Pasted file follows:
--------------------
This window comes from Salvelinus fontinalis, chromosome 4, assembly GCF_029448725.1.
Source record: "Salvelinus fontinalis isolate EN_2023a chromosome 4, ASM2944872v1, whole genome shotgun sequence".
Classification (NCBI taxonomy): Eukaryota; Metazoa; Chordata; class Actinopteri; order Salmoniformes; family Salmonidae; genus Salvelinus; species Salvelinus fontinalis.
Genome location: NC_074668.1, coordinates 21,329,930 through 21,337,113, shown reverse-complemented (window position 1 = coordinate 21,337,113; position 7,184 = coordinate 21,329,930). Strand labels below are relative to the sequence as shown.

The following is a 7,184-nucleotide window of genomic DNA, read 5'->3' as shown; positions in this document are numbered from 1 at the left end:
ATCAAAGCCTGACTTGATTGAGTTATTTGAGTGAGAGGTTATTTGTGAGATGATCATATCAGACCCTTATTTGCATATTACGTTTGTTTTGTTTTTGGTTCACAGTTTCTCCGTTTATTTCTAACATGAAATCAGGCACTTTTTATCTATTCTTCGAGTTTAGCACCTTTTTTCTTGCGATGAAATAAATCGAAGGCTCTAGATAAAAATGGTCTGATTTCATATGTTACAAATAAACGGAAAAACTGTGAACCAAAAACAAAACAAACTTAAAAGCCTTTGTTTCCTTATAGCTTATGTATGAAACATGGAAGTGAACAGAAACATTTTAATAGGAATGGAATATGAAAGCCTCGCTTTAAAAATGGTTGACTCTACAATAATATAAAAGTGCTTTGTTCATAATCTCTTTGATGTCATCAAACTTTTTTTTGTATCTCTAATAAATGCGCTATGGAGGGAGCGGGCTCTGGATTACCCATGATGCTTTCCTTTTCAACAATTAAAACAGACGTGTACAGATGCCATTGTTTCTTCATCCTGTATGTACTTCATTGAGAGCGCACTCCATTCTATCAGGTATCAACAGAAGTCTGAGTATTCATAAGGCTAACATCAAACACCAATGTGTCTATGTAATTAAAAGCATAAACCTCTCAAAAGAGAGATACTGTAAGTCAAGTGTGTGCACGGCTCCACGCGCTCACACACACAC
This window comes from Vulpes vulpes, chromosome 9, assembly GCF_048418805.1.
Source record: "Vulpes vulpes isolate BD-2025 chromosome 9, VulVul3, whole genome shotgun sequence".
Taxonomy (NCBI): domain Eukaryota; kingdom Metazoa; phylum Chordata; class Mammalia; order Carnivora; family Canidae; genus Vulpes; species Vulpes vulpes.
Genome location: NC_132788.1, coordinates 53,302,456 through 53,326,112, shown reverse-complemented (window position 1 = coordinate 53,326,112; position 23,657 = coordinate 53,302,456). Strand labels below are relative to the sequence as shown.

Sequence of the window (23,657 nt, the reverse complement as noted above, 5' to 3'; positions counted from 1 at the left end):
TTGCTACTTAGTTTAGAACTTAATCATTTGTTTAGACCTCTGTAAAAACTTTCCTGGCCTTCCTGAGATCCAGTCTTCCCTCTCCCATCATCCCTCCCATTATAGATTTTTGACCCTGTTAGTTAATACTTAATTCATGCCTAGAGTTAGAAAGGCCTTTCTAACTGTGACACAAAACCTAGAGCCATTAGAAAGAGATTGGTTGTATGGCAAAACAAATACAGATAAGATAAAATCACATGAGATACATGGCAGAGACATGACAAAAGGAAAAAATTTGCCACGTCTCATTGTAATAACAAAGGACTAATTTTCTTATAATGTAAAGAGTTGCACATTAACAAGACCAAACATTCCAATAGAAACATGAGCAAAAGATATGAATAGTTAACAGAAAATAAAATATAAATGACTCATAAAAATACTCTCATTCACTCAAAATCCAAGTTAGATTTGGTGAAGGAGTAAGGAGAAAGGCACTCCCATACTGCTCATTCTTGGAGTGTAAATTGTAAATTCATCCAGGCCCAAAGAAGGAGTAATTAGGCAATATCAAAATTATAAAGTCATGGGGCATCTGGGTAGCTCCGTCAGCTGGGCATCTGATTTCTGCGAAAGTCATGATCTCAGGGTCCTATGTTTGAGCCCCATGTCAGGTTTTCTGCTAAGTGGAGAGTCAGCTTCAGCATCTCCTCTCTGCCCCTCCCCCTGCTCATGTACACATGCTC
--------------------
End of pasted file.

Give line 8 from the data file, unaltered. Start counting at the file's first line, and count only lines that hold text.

Source record: "Vulpes vulpes isolate BD-2025 chromosome 9, VulVul3, whole genome shotgun sequence".